Children are currently seen as having a religion by virtue of their parents but it could be argued that children have no religious faith until such time as they are deemed mature enough to make decisions around consent. As Dawkins suggests, should we refer to the child of Christian parents rather than a “Christian child”? We suggest it is time to have a default position in that it is presumed that parental religion is not a determining factor in decision-making for the child until the child is [able] to choose to consent to be part of the parent’s religion.

In other words, the religious aspects of the disagreement should be ignored when the child is too young to “consent” to accepting his or her parents’ faith. Yet, their doctors’ — essentially strangers — secular values should prevail in such cases even though the child can’t consent to those beliefs either. Talk about cultural hegemony!

Admitting that their argument amounts to “religion being legislated against,” the authors advocate speeding up the procedures for taking dissenting religious parents — again, only religious parents — before a judge to force withdrawal of life-sustaining treatment over their objections:

… an accelerated process … would simply become the default position in religious disagreements on end-of-life management, as it is [in Jehovah’s Witness cases] for refusing consent for transfusion, which could also result in death. The obvious difference being the former is seeking a default position that will result in death whereas the latter is seeking to preserve life.

That’s a distinction with a humongous difference! Not only are these blood transfusion cases about preserving life, but time is almost always of the essence in those controversies, thereby justifying fast-track litigation. That is rarely true in disputes over removing life support.

In the end, follow the money:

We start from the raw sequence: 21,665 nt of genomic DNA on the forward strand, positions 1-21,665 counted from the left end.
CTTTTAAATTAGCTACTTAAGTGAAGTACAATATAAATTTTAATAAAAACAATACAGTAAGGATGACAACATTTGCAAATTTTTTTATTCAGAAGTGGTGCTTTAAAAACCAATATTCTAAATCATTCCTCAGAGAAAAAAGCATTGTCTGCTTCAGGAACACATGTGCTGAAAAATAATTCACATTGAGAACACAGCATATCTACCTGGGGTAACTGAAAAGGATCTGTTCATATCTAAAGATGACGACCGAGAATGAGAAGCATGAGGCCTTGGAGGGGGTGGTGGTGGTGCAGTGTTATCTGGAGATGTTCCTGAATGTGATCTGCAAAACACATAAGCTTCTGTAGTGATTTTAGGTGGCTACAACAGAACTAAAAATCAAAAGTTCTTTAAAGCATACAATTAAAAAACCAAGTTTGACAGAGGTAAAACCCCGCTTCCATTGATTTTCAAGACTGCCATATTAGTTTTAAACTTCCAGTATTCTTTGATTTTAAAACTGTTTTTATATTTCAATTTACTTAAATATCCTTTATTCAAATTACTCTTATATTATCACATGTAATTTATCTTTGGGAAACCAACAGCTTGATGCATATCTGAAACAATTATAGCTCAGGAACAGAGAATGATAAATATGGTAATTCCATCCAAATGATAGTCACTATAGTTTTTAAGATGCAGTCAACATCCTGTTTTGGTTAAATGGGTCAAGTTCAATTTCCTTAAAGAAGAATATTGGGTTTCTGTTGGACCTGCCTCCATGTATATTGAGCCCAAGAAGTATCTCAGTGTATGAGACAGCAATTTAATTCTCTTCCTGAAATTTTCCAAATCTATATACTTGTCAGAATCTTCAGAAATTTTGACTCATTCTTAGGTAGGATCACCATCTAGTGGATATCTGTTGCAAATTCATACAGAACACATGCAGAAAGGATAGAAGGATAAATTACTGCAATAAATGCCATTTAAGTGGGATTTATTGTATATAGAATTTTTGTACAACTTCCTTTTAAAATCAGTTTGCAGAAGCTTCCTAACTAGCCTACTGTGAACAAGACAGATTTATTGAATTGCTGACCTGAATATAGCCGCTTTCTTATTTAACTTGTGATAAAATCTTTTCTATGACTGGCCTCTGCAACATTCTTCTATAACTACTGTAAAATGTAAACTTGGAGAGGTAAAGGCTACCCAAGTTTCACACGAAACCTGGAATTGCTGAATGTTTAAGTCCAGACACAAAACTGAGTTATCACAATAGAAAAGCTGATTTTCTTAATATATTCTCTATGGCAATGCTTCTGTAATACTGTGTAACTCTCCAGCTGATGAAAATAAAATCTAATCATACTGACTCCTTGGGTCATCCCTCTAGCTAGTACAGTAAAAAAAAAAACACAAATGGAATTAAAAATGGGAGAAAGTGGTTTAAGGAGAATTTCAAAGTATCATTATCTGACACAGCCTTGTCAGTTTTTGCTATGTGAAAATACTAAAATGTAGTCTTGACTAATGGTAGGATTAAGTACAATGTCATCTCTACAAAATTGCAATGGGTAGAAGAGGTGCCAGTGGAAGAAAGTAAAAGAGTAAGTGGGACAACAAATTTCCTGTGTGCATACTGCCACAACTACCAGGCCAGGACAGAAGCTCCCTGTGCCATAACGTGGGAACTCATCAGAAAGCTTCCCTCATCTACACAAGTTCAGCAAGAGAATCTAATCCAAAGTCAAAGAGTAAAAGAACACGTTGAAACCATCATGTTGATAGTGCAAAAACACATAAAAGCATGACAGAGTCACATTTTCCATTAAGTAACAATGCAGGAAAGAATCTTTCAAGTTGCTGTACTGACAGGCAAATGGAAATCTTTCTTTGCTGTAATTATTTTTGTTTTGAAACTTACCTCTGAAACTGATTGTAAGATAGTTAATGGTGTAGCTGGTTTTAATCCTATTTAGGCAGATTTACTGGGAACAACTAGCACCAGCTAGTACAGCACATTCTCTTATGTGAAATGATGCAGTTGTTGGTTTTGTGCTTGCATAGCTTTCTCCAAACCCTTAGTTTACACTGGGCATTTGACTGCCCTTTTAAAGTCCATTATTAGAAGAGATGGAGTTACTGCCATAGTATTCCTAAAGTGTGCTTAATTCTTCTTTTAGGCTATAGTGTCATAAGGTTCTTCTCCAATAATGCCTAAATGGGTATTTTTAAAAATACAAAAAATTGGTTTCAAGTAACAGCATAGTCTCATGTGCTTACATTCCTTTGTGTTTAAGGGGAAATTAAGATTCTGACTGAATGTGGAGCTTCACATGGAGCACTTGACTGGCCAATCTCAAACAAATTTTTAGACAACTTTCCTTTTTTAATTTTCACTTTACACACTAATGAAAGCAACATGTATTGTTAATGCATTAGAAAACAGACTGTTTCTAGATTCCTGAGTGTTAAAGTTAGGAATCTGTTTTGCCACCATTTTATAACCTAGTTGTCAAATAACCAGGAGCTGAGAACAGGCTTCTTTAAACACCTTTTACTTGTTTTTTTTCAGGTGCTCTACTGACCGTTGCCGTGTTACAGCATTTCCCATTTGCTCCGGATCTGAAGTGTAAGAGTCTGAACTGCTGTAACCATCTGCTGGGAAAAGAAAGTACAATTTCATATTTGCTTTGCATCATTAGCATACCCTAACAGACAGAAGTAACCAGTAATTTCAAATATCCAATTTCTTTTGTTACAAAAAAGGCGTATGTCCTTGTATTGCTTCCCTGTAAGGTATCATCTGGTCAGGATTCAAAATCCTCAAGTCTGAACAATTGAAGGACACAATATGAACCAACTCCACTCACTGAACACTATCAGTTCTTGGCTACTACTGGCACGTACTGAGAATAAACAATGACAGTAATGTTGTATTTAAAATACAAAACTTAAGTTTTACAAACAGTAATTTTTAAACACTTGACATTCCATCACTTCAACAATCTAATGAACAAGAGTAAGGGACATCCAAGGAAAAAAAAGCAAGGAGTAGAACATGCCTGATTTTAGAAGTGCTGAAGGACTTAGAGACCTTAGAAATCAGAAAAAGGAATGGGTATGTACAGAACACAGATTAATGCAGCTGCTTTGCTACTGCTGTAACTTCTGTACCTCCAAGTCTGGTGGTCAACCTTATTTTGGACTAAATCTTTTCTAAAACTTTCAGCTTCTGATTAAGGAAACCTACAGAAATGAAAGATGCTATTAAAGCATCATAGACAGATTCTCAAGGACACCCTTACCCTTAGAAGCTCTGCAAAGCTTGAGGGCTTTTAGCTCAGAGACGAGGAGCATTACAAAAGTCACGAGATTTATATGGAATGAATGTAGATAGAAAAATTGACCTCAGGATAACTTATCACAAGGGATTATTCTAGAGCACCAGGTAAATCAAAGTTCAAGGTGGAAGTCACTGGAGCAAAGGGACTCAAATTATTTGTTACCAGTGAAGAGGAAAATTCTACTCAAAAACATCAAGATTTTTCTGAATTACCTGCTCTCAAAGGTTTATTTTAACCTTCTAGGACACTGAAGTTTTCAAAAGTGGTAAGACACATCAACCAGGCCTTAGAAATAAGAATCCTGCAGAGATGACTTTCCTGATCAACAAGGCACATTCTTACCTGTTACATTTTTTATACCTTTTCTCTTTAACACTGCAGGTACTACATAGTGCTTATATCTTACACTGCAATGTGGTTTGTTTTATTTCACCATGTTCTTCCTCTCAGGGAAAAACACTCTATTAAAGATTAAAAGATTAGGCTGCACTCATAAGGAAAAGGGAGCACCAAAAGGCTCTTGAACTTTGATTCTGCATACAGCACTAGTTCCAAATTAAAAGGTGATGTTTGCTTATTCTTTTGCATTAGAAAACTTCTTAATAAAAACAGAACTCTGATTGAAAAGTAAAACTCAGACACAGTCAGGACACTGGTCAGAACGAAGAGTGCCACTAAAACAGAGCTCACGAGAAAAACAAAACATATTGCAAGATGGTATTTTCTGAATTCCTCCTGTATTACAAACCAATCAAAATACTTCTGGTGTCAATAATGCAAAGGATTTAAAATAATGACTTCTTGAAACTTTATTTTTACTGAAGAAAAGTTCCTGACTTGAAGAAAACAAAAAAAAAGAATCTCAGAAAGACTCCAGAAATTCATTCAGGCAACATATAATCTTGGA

One further argument for such an approach and one we do not shy away from is the resources used in maintaining children in this setting. While we feel the best interests of the child in question are paramount, the interests of society — including other children who might have used this valuable resource — cannot be ignored, especially when non-medically indicated painful and futile therapies are continued on children due to an expectation of a miraculous intervention.

So, children of religious parents cost more to care for than those of refusing non-faithful parents who are not targeted for “special” treatment? Please. And to be clear, when the authors argue that “futile” treatments should be withdrawn, they don’t actually mean care that isn’t working. To the contrary, these disputes usually involve withdrawing treatments that are successfully maintaining life when doctors think the time has come for the child to die.

There are certainly circumstances when maintaining a dying child’s life is so egregiously abusive that parental refusal to finally say “enough” should be overturned by a court. But those are the exceptions, not the rule. In any event, doctors should have the high burden of proof to demonstrate why dead now is better than dead or disabled later. And most certainly, disputes involving religious beliefs should not be treated invidiously or with greater disdain and intolerance than other circumstances in which parents reject a doctor’s end-of-life advice.

Wesley J. Smith is an award-winning author and a senior fellow at the Discovery Institute’s Center on Human Exceptionalism. He also consults for the Patient Rights Council and the Center on Bioethics and Culture.